Bernie Chowdhury, CHT, is a popular and engaging speaker who has presented at dive shows, shops and clubs throughout the U.S., and in eight foreign countries.

He has worn many hats during his 24 years in diving, including: instructor, expedition organizer, industry consultant, documentary co-producer, lecturer, magazine publisher, and author, to name a few. His first book, The Last Dive, (non-fiction, published by HarperCollins in North America, Oct., 2000; paperback, March, 2002) has received critical acclaim.

It has been published in 10 languages, and two audio versions. Bernie is a Fellow of the Explorers Club, was named 2001 Diver of the Year (Education) by Beneath the Sea, which hosts North America’s largest consumer scuba diving show (at New Jersey’s Meadowlands), was on the Board of Directors of the Historical Diving Society and was tech column editor for Canadian-based Diver magazine. He has been a (U.S.) board-certified hyperbaric technologist (CHT) since 2004. Bernie presented at Shipwrecks/2002 (The Last Dive) and Shipwrecks/2003 (Norway:  “Wrecks of the Norwegian Arctic at Narvik”)

“Controversial War Wrecks of the Orkney Islands/Scapa Flow”

Scapa Flow, in Scotland’s Orkney Islands, is Europe’s wreck diving Mecca. All levels of diver, from cold water beginners through the most experienced technical divers, have plenty of history – and controversial wrecks – to explore. The main attraction for divers continues to be the remnants of the German World War l High Seas Fleet, which fought that war’s major naval conflict, the Battle of Jutland. These wrecks include three dreadnought class battleships and four light cruisers.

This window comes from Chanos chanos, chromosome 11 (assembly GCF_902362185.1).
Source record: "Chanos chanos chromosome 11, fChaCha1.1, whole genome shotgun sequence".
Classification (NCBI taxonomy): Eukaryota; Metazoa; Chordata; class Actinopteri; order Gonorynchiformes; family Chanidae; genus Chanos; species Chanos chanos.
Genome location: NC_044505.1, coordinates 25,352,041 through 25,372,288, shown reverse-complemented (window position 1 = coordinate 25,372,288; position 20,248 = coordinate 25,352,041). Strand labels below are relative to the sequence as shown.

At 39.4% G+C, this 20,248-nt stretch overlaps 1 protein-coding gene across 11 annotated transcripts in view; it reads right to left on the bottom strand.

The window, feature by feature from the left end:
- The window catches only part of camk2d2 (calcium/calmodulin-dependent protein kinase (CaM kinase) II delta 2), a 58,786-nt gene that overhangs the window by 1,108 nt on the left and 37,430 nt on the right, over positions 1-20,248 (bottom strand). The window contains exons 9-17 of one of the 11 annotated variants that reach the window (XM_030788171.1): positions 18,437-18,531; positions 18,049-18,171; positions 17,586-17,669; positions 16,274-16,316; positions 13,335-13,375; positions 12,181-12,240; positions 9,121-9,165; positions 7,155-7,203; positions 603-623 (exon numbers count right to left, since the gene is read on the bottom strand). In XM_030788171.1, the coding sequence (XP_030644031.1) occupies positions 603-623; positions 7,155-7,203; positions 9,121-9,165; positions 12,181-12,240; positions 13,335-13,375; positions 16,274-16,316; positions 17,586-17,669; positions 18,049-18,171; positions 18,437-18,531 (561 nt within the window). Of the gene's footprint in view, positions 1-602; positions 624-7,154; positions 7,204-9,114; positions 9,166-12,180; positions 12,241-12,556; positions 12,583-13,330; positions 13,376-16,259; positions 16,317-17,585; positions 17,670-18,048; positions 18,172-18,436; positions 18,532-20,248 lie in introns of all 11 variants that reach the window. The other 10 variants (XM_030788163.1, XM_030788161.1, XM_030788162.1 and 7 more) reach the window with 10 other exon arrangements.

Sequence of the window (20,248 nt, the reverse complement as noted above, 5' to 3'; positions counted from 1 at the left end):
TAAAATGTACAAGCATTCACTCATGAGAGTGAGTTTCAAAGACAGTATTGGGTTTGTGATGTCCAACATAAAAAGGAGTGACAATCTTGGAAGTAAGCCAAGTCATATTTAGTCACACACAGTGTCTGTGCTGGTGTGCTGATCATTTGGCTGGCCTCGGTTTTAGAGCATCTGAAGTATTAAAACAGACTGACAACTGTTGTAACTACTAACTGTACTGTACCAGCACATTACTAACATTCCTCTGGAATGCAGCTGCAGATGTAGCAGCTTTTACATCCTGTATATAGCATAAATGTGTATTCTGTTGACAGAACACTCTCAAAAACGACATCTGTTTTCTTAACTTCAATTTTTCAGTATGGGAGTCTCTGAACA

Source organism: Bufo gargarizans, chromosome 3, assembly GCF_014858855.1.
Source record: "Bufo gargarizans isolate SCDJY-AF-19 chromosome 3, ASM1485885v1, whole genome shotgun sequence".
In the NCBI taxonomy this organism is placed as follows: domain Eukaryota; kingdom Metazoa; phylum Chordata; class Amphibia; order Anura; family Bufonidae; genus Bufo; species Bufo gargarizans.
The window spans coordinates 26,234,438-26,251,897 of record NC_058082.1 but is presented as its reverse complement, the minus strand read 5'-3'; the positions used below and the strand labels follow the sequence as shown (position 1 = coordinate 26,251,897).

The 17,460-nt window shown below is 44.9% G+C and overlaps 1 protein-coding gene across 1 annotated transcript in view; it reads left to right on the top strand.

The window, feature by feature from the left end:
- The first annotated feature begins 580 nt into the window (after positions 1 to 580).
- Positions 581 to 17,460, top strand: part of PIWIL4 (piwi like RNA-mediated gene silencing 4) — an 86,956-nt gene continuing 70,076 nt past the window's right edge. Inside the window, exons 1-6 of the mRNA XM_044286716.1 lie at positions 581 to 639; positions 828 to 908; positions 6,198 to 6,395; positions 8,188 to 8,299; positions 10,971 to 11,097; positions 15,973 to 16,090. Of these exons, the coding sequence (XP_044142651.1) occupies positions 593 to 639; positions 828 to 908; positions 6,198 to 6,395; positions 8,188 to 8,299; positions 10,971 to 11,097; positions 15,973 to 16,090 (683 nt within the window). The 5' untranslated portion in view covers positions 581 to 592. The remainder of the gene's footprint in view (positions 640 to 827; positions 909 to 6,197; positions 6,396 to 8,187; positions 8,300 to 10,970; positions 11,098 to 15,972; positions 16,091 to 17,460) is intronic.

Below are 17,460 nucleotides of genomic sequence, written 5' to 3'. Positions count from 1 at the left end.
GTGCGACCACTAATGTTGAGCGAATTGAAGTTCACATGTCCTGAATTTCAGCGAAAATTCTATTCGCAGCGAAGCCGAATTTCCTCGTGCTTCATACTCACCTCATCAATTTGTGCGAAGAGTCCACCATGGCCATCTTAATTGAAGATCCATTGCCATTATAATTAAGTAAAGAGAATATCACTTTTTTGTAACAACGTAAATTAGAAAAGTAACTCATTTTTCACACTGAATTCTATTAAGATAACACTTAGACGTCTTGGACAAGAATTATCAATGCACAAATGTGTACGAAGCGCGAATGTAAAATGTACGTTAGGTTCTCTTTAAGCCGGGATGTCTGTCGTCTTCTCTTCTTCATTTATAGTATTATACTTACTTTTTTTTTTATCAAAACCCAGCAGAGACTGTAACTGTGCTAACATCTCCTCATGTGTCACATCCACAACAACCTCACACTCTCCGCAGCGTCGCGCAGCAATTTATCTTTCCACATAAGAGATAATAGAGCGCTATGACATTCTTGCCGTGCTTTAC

In recent years, the rise of technical diving has opened up ever more challenging sites. In May, 1996, a team of technical divers from the British Army set out to find and dive the World War l British destroyer H.M.S. Pheasant, which sank mysteriously in 1917. This project was the first of its kind approved by the British military and is noteworthy because it employed technical, rather than commercial or military, techniques. 

The team found what it believes to be the H.M.S. Pheasant in 280 feet. Some of Bernie’s underwater video taken on this project was shown on BBC Scotland news. Other dives in the Orkney Islands include the controversial war grave H.M.S. Hampshire, which took British Secretary for War Lord Kitchener and his general staff to their graves in June, 1916, at the height of World War l. Recent British Parliamentary action has now officially restricted these sites. Video and slides from Bernie’s fourteen trips to Orkney will be shown.

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